Colin Millington’s work captures everything we love about hand-crafted pieces. Each artwork is unique and filled with so much intrigue and detail. These lyrical and whimsical wool-work illustrations, which we have featured in many of our hotels, are intricate and historical yet wonderfully modern.
A retired sailor living on the Norfolk coast, Colin’s embroidered characters dance across sandy beaches and boats sail across whale filled seas. His pieces remind us of the work of Alfred Wallis but using wool-work, which is the art of creating pictures of ships with scraps of coloured wool.
Colin Millington’s work is based on the nautical tradition of British sailors practicing crafts whilst away at sea. We had the chance to catch up with Colin and ask him all the questions we have wanted to for so long.
1. Your needlepoint depicts both English settings and far off lands. Are you inspired by your own travels or is it all your imagination?
It comes from both really. During my time in the Merchant Navy, I travelled the world from North and South America to India, Japan and Australia. Down the East and West coasts of Africa and through the Panama and Suez canals.
During my years as a Coast Guard I watched how the sea meets the shore which often features in my work. I also look at historical sources, old prints and Victorian pottery and of course old sailors’ wool-works.
2. In these modern times with machinery often taking over skilled crafts, how do you see this style continuing and what can we do to keep it alive?
Machines will never replace hand work as they are too precise and lack the ability to improvise. Sometimes I will run out of a colour of wool that I might be using for the sea, so I will pick another colour and this changes the overall effect. I often start with a drawing, but as I work the idea develops and grows.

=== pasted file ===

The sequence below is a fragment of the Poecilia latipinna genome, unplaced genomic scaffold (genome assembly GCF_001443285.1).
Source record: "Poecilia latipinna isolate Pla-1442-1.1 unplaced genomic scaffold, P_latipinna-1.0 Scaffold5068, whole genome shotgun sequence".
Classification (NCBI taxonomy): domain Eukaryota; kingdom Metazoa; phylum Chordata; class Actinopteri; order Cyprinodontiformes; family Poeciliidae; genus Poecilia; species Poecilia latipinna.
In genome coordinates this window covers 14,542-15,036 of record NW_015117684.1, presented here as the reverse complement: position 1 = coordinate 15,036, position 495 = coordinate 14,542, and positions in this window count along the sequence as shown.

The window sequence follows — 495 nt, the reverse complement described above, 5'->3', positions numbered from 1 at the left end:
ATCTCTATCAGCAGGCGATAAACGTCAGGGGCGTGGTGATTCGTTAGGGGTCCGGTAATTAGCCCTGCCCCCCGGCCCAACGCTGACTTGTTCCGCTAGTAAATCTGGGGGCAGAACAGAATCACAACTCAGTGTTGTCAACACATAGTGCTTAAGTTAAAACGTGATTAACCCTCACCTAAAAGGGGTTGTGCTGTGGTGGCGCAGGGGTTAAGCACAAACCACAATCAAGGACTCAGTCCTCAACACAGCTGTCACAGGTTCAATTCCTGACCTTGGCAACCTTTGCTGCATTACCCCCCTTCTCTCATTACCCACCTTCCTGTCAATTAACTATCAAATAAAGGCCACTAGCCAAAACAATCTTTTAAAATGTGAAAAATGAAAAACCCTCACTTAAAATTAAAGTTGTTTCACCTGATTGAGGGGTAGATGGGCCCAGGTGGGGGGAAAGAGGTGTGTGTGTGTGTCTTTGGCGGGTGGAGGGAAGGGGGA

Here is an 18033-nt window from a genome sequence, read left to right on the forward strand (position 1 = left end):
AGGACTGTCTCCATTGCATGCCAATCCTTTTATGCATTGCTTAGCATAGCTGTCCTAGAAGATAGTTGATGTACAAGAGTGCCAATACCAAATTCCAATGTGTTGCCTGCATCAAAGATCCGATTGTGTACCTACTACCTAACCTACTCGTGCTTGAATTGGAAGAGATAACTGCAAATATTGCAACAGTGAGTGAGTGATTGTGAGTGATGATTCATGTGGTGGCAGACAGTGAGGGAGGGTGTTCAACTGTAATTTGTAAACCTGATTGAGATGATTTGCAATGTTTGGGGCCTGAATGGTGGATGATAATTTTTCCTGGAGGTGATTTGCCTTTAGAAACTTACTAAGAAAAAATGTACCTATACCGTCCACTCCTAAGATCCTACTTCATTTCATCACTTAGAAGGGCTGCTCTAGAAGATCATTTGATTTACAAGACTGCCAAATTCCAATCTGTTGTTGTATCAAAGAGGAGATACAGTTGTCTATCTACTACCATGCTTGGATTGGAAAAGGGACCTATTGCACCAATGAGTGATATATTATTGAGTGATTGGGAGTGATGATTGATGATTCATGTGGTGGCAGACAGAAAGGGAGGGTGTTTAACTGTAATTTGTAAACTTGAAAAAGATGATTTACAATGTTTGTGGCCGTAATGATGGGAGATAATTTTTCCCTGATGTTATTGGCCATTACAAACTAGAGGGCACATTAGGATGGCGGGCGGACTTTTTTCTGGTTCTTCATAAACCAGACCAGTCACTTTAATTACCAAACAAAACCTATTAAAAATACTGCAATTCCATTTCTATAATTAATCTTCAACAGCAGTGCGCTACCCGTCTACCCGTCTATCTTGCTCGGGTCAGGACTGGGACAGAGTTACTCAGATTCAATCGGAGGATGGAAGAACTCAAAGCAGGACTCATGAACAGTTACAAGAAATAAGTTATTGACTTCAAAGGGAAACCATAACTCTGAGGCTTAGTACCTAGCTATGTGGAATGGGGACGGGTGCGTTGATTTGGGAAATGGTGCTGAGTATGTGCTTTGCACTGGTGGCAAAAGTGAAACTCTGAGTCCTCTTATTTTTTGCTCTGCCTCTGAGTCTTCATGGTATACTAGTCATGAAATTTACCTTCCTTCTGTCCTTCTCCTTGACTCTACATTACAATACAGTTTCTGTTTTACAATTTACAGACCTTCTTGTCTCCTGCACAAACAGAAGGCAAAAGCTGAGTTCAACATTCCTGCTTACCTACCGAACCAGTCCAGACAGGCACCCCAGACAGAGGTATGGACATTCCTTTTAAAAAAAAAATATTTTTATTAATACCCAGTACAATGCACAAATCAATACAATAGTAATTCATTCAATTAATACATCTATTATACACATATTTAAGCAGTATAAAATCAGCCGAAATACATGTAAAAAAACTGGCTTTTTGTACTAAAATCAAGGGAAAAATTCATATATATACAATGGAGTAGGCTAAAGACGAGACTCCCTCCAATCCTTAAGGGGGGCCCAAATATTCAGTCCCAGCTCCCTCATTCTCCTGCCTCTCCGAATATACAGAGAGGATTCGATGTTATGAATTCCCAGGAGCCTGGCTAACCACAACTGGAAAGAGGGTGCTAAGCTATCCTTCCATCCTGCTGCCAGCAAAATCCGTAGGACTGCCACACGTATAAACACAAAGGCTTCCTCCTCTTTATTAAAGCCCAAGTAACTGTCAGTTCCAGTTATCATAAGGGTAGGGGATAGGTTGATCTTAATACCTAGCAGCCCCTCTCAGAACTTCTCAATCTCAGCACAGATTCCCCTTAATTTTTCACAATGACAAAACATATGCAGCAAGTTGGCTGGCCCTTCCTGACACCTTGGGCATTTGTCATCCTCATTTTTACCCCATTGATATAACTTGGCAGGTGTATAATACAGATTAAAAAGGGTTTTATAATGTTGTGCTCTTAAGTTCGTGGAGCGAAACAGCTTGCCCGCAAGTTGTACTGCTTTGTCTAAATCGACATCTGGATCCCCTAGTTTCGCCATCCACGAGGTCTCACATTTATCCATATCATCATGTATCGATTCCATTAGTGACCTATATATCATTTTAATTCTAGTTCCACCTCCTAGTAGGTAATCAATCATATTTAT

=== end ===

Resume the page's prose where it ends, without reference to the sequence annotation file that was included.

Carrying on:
To keep it alive? Break all the machines? We need to get back to teaching hand work at school and at home. The girls in my family were always taught to knit by their mothers. Children need to see us working so they become interested.
3. How did you discover the craft?
Seamen could always use a needle. When I was first at sea as an apprentice on a tramp steamer we had to hand sew the canvas hatch covers to keep out the weather. Many years later I saw an old wool-work in an antique shop window and just thought I would have a go at copying one. It really just developed from there.
4. Each work tells a completely different story. How do you start telling those stories? Is it inspiration from an object or a tale you have been told?
Of course I have been told hundreds of tales during my time at sea and now I read books. But often it is looking at pictures of old ships that is the starting point.
5. The works are made up of so many textures; is there a special wool and technique you use to create this?
I use Appletons two ply pure wool. They are an old English company and make over four hundred different colours. I might put in details using silk and occasionally glass beads. I mostly use simple long and short stitch and sometimes chain stitch.
6. How long do your works usually take?
I mostly work in the evenings, for perhaps two or three hours and a picture will take between one and two weeks.